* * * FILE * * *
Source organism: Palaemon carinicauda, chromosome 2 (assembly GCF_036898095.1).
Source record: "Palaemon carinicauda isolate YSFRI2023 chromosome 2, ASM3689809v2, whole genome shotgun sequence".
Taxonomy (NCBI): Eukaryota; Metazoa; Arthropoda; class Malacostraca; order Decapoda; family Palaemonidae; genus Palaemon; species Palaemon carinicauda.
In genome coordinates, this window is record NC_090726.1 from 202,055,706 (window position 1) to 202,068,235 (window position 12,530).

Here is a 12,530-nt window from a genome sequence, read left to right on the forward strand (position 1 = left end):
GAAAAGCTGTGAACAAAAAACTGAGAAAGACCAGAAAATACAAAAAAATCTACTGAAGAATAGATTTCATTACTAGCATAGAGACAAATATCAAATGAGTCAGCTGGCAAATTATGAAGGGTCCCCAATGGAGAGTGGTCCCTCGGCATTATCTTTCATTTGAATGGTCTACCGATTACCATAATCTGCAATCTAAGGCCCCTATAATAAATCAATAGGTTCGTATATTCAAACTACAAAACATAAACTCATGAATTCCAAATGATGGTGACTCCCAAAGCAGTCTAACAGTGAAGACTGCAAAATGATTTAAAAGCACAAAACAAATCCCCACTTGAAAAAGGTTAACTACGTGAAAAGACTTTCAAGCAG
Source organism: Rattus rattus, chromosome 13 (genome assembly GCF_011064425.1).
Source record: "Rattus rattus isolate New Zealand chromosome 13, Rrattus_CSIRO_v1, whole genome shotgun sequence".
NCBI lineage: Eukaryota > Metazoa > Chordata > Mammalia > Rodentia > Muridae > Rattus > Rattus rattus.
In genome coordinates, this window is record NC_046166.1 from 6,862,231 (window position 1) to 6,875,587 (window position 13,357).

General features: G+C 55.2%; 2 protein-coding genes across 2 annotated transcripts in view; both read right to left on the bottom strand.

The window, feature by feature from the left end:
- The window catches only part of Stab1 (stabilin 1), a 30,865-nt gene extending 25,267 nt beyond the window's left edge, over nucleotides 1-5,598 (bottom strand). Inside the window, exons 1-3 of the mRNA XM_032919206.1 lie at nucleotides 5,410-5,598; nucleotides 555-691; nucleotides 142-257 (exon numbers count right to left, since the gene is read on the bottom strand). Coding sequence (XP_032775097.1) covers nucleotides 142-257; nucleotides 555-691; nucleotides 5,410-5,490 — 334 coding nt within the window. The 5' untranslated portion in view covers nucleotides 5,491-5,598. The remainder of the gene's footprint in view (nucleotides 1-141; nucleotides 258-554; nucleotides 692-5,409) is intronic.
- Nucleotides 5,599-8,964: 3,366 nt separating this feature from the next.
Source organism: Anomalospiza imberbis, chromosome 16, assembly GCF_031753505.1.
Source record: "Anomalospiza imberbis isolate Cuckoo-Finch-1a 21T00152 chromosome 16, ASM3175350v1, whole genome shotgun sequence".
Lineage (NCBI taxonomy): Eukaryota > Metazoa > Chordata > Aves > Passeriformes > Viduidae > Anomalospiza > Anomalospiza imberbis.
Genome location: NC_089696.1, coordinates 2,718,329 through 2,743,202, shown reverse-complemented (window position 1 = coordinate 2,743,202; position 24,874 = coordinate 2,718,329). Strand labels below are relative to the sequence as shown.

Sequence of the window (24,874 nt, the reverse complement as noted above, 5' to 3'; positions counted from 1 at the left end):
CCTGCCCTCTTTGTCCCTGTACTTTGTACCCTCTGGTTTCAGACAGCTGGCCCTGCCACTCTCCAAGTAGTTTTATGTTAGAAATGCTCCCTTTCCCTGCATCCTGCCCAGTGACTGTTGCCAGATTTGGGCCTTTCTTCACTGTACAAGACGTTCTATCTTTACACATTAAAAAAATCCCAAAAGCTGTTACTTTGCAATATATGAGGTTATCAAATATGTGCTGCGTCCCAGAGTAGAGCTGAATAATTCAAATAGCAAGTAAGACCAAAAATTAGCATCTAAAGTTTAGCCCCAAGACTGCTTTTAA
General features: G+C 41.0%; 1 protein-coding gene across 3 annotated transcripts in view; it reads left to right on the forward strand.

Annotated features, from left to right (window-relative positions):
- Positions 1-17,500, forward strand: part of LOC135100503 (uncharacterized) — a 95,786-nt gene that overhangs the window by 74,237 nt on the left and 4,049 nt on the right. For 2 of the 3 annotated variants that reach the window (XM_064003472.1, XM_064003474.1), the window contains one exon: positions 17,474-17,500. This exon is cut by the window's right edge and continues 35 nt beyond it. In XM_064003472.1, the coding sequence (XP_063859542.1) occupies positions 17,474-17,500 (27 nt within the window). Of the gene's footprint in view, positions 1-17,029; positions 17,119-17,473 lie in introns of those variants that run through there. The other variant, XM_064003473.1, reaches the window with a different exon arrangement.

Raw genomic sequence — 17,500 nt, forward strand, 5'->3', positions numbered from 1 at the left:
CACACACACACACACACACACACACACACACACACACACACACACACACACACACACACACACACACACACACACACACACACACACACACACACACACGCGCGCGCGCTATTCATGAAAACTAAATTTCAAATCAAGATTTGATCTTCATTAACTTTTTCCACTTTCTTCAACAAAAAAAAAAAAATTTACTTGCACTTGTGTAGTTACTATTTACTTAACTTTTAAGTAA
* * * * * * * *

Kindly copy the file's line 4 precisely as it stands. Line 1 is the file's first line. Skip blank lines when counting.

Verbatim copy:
In genome coordinates, this window is record NC_090726.1 from 202,055,706 (window position 1) to 202,068,235 (window position 12,530).